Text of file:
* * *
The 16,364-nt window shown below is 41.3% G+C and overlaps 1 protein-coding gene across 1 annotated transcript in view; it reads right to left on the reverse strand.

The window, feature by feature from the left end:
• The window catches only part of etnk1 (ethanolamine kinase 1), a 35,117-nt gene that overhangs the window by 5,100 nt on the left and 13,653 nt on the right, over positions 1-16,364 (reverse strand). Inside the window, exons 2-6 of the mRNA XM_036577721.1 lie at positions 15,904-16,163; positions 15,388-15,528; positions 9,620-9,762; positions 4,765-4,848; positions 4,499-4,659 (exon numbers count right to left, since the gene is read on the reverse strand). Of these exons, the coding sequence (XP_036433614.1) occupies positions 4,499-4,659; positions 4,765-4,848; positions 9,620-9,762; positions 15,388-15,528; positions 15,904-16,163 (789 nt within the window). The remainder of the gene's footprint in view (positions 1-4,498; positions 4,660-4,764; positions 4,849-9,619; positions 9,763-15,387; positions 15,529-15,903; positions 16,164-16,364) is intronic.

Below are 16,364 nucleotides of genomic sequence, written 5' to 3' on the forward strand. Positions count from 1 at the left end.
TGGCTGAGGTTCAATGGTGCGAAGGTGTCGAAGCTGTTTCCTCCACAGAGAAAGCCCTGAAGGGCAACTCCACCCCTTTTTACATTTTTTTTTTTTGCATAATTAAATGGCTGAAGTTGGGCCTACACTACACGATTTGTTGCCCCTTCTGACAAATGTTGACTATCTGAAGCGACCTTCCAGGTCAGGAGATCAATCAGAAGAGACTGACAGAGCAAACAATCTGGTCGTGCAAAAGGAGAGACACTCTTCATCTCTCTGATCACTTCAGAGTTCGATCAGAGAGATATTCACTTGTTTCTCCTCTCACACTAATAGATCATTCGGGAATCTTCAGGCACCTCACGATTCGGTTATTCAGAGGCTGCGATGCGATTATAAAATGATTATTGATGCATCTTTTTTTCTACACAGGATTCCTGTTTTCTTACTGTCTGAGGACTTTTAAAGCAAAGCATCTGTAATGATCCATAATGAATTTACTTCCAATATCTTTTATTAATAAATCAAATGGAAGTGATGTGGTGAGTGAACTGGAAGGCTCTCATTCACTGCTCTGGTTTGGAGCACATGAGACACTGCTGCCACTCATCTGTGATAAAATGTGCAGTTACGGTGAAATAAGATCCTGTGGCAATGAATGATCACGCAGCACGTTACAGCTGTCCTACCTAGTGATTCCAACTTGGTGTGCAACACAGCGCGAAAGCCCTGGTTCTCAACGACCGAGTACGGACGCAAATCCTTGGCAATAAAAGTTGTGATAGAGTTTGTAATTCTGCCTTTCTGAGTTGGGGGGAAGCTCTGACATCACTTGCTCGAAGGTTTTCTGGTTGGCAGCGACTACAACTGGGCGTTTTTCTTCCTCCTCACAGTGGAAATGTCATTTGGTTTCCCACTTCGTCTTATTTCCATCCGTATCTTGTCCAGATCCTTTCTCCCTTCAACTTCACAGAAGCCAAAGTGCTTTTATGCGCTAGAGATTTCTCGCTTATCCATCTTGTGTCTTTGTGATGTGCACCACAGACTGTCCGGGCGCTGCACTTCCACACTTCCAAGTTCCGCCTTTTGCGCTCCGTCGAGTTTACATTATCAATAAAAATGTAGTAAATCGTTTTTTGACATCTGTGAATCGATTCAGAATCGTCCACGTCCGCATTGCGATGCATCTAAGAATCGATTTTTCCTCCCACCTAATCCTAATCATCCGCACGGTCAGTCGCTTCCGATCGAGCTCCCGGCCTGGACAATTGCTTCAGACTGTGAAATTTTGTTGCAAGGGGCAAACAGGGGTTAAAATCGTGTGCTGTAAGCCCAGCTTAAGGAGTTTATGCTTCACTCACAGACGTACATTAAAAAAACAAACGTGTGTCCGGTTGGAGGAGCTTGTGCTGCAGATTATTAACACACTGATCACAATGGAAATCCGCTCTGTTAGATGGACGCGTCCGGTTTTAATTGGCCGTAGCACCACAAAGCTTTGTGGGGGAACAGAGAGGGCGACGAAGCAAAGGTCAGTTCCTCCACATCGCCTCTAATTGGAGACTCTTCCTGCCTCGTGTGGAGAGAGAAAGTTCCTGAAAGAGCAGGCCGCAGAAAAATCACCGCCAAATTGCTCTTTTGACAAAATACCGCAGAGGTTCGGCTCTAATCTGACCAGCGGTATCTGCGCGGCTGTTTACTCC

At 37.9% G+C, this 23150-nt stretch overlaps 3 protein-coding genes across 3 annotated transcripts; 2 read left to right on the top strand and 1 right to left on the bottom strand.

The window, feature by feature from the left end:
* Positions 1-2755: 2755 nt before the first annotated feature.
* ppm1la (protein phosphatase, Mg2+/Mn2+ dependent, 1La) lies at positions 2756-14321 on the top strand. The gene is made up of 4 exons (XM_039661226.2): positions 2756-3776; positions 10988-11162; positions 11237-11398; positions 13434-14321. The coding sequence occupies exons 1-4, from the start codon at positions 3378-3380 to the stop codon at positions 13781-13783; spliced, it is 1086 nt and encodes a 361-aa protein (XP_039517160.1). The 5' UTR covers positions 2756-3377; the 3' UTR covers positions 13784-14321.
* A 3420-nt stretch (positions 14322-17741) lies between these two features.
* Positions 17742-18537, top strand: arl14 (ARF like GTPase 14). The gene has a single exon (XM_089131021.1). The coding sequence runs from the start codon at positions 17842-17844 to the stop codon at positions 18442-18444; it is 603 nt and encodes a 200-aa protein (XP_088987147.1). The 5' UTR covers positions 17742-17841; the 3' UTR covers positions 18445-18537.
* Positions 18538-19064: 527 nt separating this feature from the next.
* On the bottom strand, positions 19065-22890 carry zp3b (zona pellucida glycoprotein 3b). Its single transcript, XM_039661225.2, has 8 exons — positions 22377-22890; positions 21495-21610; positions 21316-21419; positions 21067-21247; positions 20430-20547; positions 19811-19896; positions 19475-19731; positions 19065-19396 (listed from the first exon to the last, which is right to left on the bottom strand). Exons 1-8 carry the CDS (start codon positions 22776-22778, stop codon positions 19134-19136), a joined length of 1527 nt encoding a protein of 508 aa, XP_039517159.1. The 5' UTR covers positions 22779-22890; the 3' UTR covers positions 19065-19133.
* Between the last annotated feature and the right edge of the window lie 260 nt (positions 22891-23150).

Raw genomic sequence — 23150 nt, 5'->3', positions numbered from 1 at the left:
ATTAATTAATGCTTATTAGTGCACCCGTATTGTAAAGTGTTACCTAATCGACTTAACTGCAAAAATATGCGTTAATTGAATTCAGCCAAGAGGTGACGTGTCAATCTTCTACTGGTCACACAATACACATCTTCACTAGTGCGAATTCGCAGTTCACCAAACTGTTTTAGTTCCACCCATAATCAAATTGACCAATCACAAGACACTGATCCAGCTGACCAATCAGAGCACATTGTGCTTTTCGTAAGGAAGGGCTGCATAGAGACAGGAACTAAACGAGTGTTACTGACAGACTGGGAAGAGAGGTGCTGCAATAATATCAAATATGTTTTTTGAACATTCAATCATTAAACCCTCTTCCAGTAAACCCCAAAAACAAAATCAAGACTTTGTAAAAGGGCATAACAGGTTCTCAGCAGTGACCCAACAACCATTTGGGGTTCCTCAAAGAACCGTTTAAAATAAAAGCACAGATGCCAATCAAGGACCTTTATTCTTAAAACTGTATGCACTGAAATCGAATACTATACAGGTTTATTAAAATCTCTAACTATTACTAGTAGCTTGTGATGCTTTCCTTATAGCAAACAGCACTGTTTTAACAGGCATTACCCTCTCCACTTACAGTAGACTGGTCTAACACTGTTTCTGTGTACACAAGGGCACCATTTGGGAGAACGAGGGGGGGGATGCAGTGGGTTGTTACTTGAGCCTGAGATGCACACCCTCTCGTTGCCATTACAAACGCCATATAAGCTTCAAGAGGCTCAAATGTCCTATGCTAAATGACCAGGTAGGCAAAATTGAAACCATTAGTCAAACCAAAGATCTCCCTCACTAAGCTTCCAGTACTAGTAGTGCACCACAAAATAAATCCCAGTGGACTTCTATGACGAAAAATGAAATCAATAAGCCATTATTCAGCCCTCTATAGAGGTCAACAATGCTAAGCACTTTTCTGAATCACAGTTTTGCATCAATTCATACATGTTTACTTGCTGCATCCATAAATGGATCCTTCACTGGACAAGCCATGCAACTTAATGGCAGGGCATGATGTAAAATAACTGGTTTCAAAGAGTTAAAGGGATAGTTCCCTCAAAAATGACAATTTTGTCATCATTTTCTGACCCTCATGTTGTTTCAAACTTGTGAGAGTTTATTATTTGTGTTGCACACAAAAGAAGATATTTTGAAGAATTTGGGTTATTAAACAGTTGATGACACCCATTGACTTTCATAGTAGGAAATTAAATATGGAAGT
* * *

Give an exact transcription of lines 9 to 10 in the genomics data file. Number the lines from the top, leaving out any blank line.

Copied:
* ppm1la (protein phosphatase, Mg2+/Mn2+ dependent, 1La) lies at positions 2756-14321 on the top strand. The gene is made up of 4 exons (XM_039661226.2): positions 2756-3776; positions 10988-11162; positions 11237-11398; positions 13434-14321. The coding sequence occupies exons 1-4, from the start codon at positions 3378-3380 to the stop codon at positions 13781-13783; spliced, it is 1086 nt and encodes a 361-aa protein (XP_039517160.1). The 5' UTR covers positions 2756-3377; the 3' UTR covers positions 13784-14321.
* A 3420-nt stretch (positions 14322-17741) lies between these two features.